Quotations About Clarissa's Relationship to Peter and Septimus

"She had the oddest sense of being her self invisible, unseen; unknown; there being no more marrying, no more having children now, but only this astonishing and rather solemn progress with the rest of them, up Bond Street, this being Mrs. Dalloway; not even Clarissa any more; this being Mrs. Richard Dalloway." (MD 10-11)

As the novel opens, the reader is acutely aware of the formality, of the decorum, of her marriage to Richard. He completes who she is. People are more concerned with identifying her as his wife, rather than acknowledging her as an individual.

"She felt that she had been given a present, wrapped up, and told just to keep it, not to look at it-a diamond, something infinitely precious, wrapped up, which, as they walked she uncovered, or the radiance burnt through, the revelation, the religious feeling!" (MD 35)

In Clarissa Dalloway’s realization of her feelings for Sally, she is not confused by her reaction to Sally’s openness.

"And Clarissa had leant forward, taken his hand, drawn him to her, kissed him,-actually had felt his face on hers before she could down the brandishing of silver flashing-plumes like pampas grass in a tropic gale in her breast, which, subsiding, left her holding his hand, patting his knees as she sat back extraordinarily at her ease with him and light-hearted, all in a clap it came over her, If I had married him, this gaiety would have been mine all day!"(     )

Peter is painfully aware that Clarissa has tremendous power and influence over him, and Clarissa reminisces, for a moment, how animated her life would have been if she had married Peter.

"The compensation of growing old, Peter Walsh thought, coming out of Regent’s park, and holding his hat in his hand, was simply this; that the passions remain as strong as ever, but one has gained-at last!-the power of taking hold of experience, of turning it round, slowly, in the light." (MD 79)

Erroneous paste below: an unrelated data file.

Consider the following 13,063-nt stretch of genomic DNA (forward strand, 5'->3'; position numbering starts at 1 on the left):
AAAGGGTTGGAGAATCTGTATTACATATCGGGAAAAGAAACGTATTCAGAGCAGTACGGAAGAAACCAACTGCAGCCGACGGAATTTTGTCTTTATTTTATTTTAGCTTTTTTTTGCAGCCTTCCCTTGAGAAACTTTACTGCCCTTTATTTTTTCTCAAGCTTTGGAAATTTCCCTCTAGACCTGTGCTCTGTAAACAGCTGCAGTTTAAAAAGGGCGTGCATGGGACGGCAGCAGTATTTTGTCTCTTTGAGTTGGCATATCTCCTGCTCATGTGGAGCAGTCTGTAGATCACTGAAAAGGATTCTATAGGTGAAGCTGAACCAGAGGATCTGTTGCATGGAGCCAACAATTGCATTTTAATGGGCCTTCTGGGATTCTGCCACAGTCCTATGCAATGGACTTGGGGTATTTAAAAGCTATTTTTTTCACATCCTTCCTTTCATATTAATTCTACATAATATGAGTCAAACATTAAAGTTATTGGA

Peter felt the pulse of life very deeply and infinitely; it was this quality that drew Clarissa to him in the first place. Peter internalizes things. He is extremely introspective, always looking for deeper meanings. Superficiality really doesn’t exist in his persona, or in his thoughts.

"What could she be thinking? Every man fell in love with her, and she was really awfully bored. For it was beginning. Her mother could see that-the compliments were beginning." (MD 135)

Elizabeth finds the male presence exceedingly dull. She begins her initiation into the world of womanhood, and she is already very disillusioned and disinterested when it comes to the necessity of men.


"The tears would run down his cheeks, which was to her the most dreadful thing of all, to see a man like Septimus, who had fought, who was brave, crying." (MD 141)

Septimus is perceived as weak and feminine because he is unafraid to cry, to show his emotions. Many people, including his wife and the doctors, dismiss his grief and sorrow as irrational. No one is willing to allow or accept his despair resulting from his shocking war experiences.

"Yes, it would always make her happy to see that hat. He had become himself then, he had laughed then. They had been alone together. Always she would like that hat." (MD 144)

Lucrezia knows that Septimus’s illness is worsening. She takes some comfort in her knowledge of that instance, that moment of time and space, in which they were happy, as they sat and created Mrs. Peter’s hat.

"So he was in their power! Holmes and Bradshaw were on him! The brute with the red nostrils was snuffing into every secret place!" (MD147)

Septimus has clearly lost all rationale and sense of logical thought. He is delusionary, and his disturbing visions seem to overcome him. His descent into the fathomless pit of despair is epitomized by this internal statement.

"Lolloping on the waves and braiding her tresses, she seemed, having that gift still; to be; to exist; to sum it all up in the moment as she passed; turned, caught her scarf in some other woman’s dress, unhitched it, laughed, all with the most perfect ease and air of a creature floating in its element." (MD 174)

These words, spoken by Peter Walsh, prove that he has never truly stopped caring for Clarissa, and he knows she can capture the audience, that is, her guests. Although she is no longer a young woman, he knows she still has tremendous power over him, and she can still affect him very deeply.


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